On July 18, 2105 Donald Trump uttered the unthinkable. He not only violated Reagan’s 11th commandment, he did so with an exclamation point and refused to back down. The media – mainstream and otherwise – went into overdrive and his opponents piled on.
Pollsters, pundits, and politicos immediately began writing his epitaph. We assumed his polling numbers would crash. We assumed he was dead man walking.
We were wrong.
Both the Real Clear Politics and Huffington Post polling aggregators show virtually no change in Trump’s numbers as a result of his McCain comments. He was sitting in the high teens before he made them and he is still sitting at, for example, 18% in a recent CNN/ORC poll.
But that’s nationally.
How is Trump doing in Florida?
We are home to 21 military bases and a huge number of military retirees, most of whom are Republican. It would not be a stretch to suggest that those who served in our armed services should be even more upset with Trump’s comments than the average voter. And, of course we are in the backyard of both Jeb Bush and Marco Rubio, so we would naturally conclude that Florida is now out of play for Trump.
And, we would be wrong again.
Stpetepolls.org polled 1,902 likely voting Republican primary voters (music to our margin-of-error ears) over a 10-day period beginning on that fateful Saturday morning.
And that poll has Donald Trump doing quite well at a stunning 26 percent – even ahead of Jeb who comes it at 20 percent. Walker is a distant third at 12 percent and Rubio is sitting just under 10 percent, while the rest of the field is just trying to take in oxygen.
Let’s get out the saltshaker.
For starters, this poll was taken using a “web-based email polling system.” That alone can get you a half of a grain, as you automatically lose people who do not have a valid email address or chose not to share it with the state of Florida. Further, these kinds of polls tend to favor those who “want” to take a poll and want to be heard. As a result, it’s more likely to lean towards a candidate who is popular among social media junkies and/or heavy online users. (Recall how well Ron Paul used to do in these kinds of polls.)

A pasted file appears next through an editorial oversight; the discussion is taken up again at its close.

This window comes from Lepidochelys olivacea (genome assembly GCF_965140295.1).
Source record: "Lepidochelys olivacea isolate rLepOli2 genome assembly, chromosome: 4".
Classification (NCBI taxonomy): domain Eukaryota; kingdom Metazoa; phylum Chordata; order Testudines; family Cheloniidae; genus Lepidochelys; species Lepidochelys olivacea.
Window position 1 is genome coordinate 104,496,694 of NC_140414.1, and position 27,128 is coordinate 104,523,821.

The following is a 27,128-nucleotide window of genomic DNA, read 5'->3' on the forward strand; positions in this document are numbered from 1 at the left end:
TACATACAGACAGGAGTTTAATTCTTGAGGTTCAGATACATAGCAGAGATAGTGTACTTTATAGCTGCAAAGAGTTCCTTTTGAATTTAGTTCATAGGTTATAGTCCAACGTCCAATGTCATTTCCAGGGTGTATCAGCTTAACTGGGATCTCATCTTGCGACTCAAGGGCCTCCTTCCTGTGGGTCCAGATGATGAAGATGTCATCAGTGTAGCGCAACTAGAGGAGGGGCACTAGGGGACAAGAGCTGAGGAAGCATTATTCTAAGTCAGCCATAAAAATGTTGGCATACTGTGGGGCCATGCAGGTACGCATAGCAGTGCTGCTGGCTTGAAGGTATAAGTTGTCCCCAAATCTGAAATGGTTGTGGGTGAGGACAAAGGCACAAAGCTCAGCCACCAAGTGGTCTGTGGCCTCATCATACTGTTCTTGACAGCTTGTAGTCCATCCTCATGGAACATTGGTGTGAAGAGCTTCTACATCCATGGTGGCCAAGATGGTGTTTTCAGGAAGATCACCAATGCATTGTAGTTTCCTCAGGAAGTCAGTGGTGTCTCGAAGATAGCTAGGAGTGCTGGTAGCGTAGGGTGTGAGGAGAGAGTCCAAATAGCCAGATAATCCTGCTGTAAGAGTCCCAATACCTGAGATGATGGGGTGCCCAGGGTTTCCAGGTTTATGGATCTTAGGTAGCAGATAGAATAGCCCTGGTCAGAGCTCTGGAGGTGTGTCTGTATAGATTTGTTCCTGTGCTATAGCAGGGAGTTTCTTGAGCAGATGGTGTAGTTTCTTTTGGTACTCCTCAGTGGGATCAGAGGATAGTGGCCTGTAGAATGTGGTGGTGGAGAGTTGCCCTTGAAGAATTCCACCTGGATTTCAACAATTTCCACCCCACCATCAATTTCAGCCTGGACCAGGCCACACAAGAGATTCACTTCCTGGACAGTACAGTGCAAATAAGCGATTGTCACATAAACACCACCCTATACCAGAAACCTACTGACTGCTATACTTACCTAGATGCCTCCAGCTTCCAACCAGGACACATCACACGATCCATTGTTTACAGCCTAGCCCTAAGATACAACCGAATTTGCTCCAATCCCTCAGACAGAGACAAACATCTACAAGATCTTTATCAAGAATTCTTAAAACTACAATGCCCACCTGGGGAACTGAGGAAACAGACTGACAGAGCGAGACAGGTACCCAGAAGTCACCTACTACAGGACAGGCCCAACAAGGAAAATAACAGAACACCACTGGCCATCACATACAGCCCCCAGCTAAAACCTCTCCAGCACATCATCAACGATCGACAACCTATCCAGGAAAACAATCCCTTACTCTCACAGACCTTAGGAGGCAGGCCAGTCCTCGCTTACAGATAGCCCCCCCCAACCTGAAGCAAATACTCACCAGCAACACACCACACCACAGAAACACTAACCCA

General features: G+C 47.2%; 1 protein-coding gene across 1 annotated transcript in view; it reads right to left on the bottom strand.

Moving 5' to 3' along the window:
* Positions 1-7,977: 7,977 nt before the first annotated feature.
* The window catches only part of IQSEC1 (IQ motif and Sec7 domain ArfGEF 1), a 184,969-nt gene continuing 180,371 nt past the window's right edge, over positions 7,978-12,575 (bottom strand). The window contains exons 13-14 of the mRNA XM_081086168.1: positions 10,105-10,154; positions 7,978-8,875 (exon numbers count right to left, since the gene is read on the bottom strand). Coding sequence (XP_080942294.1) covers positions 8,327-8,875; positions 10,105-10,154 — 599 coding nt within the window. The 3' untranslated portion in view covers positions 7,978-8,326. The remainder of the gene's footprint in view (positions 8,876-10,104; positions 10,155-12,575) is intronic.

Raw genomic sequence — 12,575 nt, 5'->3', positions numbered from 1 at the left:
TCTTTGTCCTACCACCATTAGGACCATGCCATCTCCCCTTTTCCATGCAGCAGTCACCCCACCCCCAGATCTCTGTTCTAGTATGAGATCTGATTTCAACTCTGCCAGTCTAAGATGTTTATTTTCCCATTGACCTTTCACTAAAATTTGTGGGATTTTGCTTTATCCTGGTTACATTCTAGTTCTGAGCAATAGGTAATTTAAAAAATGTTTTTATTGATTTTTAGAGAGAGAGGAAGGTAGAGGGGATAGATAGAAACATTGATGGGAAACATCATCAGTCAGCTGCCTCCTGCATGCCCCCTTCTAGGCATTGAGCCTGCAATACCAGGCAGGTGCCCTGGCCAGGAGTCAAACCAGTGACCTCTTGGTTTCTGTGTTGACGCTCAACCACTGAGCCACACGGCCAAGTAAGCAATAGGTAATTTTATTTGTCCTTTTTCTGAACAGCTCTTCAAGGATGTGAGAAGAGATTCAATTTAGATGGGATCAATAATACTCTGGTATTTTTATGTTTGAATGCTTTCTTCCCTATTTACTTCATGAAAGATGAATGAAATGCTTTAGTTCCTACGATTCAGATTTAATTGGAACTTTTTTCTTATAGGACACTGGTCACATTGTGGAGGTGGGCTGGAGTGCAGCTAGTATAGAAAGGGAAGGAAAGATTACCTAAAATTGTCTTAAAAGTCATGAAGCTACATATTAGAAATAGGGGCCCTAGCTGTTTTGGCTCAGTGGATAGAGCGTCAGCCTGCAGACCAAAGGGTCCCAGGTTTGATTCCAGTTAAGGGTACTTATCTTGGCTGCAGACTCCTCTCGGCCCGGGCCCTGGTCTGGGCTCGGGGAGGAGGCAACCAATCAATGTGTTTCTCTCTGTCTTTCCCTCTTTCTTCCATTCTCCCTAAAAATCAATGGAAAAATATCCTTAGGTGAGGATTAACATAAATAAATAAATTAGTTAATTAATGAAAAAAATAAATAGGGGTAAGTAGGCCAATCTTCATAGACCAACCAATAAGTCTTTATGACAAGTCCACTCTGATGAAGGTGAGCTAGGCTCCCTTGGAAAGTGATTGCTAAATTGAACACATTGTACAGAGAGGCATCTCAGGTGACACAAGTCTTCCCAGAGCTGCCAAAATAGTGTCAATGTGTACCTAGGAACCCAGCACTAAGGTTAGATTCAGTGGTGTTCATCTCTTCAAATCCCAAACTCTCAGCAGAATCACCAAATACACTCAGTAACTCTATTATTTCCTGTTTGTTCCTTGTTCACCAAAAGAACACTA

The poll earns another half-grain for taking so long – especially for an email poll. The ten days itself is not a big problem when measuring attitudes or things that don’t change over time, but we simply must acknowledge that a lot has changed in this race from July 18th to last night. However, as we are seeing in national polls, the “I like people who weren’t captured” comment doesn’t appear to have moved the needle. Perhaps reconsideration is in order.
As for demographics, the poll is light on Hispanics, where both Rubio and Bush are doing quite well, and if the poll were adjusted to account for the anticipated Hispanic turnout – Trump still leads.
It is also heavy on men, and if we do a quick thumbnail adjustment it appears to make a difference of about a half point, at most. In short, while the raw numbers were off a bit and we are unsure of the weighting, overall, Stpetepolls.org did a good job balancing the sample to look pretty much like it should. And when we adjusted their figures to match ours – Trump still leads.
The poll had a very large sample of nearly 2,000 (1,902) “likely Republican primary voters” and that is very good, but it also claims to have “included random samples of registered Republicans voters.” If they mixed in random GOP voters, that is bad. Primary polls should ONLY include likely voters.
So? Can it be so? Is Trump possibly in the lead?
For questions like this we consider what those guys wearing tweed jackets with elbow patches call “external validity,” which simply means, “How does this poll compare to others?”
As stated at the beginning, Trump seems to be holding strong in the GOP primary across the nation. A recent Mason-Dixon poll in Florida had Trump in fourth, but that poll was taken of a sample of all registered Republicans with (it appears) no consideration of likelihood of voting.
So, yes, it is likely that Trump is in the lead as this poll says. But, given some of the issues with it, we take these results with a few grains of salt.
Key for the Salt Shaker test:
- No salt needed: Solid pollster, solid methodology, and the sample appears to be nicely balanced.
- A grain of salt: The poll has one or two non-critical problems and should be taken with a grain of salt.
- A few grains: There are several concerns with how the poll was conducted, but not enough to throw it out entirely.
- A half shaker: There are enough problems with the methodology to warrant serious concerns, and the poll should not be taken seriously.
- A full shaker: The poll has so many problems it should not only be completely disregarded but pollsters receiving multiple “full shakers” will no longer have their polls covered by Florida Politics/SaintPetersBlog.
Steven J. Vancore is the President of VancoreJones Communications and Clearview Research. With a Master’s degree in Marketing Communications from Florida State University, he has nearly 30 years experience conducting polls and focus groups throughout the state. He serves as an adjunct instructor in the Master’s of Applied American Policy and Politics program at FSU. He can be reached at email@example.com.